In a previous post on our IronOrbit blog, we discussed how healthcare legislation over the last 15 years has directly and indirectly altered the industry’s IT requirements. Some legislation, such as HIPAA and HITECH, straightforwardly require more secure management of patients’ electronic records. Other laws, such as the Affordable Care Act, change healthcare IT by, for example, adding patient volume or increasing documentation requirements of medicinal practices that involve electronic records. Today we will discuss legislation and regulations that affect the IT requirements of retail and financial services businesses in similarly direct and indirect ways.
Like healthcare IT legislation, retail and financial services IT regulations developed only after electronic storage and transfer of data in those industries had become ubiquitous. The IT regulations of retail and financial services were drafted for different reasons, however. Customers and payment card companies had always tacitly expected and demanded that businesses accepting credit cards and other forms of electronic payment securely manage, store, and transfer sensitive financial data. Retail businesses that failed to properly manage credit card data might be punished with fines or decreased sales, but until recently neither the government nor the payment card companies had imposed explicit, consistent, or punishable data security regulations. For accounting departments and financial services companies, on the other hand, data security was never the primary IT issue. Economic scandals in the early 2000s and 2008 convinced lawmakers that financial services required better records management standards, more transparent reporting and disclosures, and more oversight of the auditing process. The Sarbanes-Oxley and Dodd-Frank acts were the result of this thinking.
Sarbanes-Oxley (2002). In response to the corporate scandals of Enron, WorldCom, Tyco, and others, Congress drafted Sarbanes-Oxley to discourage auditing malfeasance and to make it more difficult for businesses to publicly misrepresent their financial health. Under Sarbanes-Oxley, companies must continually preserve 5 years’ worth of financial records; they need to implement and maintain a stable records management system (paper or electronic); and they have to restrict access to financial data to designated employees or contractors. Also known as Sarbox or SOX.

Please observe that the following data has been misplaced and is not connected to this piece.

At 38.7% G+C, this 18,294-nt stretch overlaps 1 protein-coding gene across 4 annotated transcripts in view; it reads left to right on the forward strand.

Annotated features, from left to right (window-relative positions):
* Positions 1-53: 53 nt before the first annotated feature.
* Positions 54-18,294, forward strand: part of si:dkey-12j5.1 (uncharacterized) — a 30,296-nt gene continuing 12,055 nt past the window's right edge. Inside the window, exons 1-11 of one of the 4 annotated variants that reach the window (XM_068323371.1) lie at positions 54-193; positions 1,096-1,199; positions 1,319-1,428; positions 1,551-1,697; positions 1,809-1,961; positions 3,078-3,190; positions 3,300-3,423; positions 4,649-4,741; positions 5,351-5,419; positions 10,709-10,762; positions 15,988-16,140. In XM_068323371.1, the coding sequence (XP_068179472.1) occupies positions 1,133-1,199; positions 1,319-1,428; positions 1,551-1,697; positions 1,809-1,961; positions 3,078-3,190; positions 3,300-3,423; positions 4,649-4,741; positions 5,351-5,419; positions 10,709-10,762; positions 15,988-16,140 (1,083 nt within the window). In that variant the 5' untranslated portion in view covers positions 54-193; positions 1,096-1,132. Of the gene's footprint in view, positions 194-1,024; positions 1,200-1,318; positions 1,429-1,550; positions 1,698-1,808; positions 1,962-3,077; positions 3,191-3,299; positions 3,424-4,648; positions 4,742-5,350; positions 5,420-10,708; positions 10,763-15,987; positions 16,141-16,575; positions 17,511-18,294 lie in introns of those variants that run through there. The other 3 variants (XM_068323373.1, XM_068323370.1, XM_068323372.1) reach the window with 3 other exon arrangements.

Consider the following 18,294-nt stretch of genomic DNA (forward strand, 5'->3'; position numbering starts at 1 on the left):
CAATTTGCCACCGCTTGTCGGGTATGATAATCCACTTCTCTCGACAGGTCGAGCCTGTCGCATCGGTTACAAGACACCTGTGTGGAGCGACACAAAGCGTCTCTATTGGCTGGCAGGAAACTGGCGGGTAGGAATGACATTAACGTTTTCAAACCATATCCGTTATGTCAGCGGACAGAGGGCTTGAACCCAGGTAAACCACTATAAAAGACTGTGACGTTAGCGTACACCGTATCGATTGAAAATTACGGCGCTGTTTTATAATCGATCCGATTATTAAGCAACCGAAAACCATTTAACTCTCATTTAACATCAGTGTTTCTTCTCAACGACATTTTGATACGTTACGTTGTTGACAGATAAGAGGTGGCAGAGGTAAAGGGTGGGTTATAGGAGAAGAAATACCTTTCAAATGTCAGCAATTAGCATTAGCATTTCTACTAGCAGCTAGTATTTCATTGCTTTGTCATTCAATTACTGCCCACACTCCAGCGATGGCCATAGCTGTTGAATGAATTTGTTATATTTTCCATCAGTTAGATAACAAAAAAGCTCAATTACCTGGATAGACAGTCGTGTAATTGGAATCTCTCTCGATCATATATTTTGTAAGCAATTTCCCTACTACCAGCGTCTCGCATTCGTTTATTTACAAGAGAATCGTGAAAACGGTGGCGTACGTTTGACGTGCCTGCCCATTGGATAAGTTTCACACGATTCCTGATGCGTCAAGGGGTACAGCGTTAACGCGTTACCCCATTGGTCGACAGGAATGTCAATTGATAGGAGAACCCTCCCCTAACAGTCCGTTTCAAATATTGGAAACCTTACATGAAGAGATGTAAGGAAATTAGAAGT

PCI DSS (2004). Five major credit card companies (VISA, MasterCard, American Express, Discover, and JCB) developed the Payment Card Industry Data Security Standard in 2004 in response to a worsening epidemic of electronic credit card theft and fraud. PCI DSS requires companies to securely store and transmit credit card data and to restrict access to databases containing customer financial information.
Dodd-Frank (2010). The Wall Street Reform and Consumer Protection Act responded to the 2008 economic crisis by extending the requirements for reporting and disclosures and increasing regulation of formerly unregulated financial institutions. Like Sarbanes-Oxley, Dodd-Frank does not address financial services IT directly. However, satisfying the new reporting requirements (mainly about compensation, investments, and sources of funding) may require the IT system to adjust the way it creates, stores, and transfers company documents.
Many companies have to adhere to the regulations of Sarbanes-Oxley, PCI DSS, and Dodd-Frank all at once because they both accept electronic payments and administer their own accounting services. Complying with these regulations all at once can be tricky because PCI DSS mandates impeccable security and access control while Sarbanes-Oxley and Dodd-Frank require companies to deliver the near-opposite: more access to regulators, more honest communication with the public, and increased financial transparency. Usually small and medium sized companies do not have the IT resources or knowledge to build and maintain an IT infrastructure with the requisite combination of security and openness.
SMBs certain of their IT’s incompliance (or, conversely, uncertain of its compliance) should select cloud-based virtualized desktop infrastructures and hosted applications from IronOrbit. Our virtualized desktop infrastructures comply with PCI DSS with strict access control, encrypted transfers, and physically and electronically secure data centers. IronOrbit VDIs also comply with Sarbanes-Oxley and Dodd-Frank with comprehensive daily and weekly data backups and authorized remote accessibility. Additionally, we host individual applications such as document management platforms and accounting software like QuickBooks and Peachtree that also comply with retail and financial services IT regulations. With virtualized desktop infrastructures and hosted applications from IronOrbit, companies involved in retail transactions or performing financial services tasks should feel safe and compliant in putting their money in the Cloud.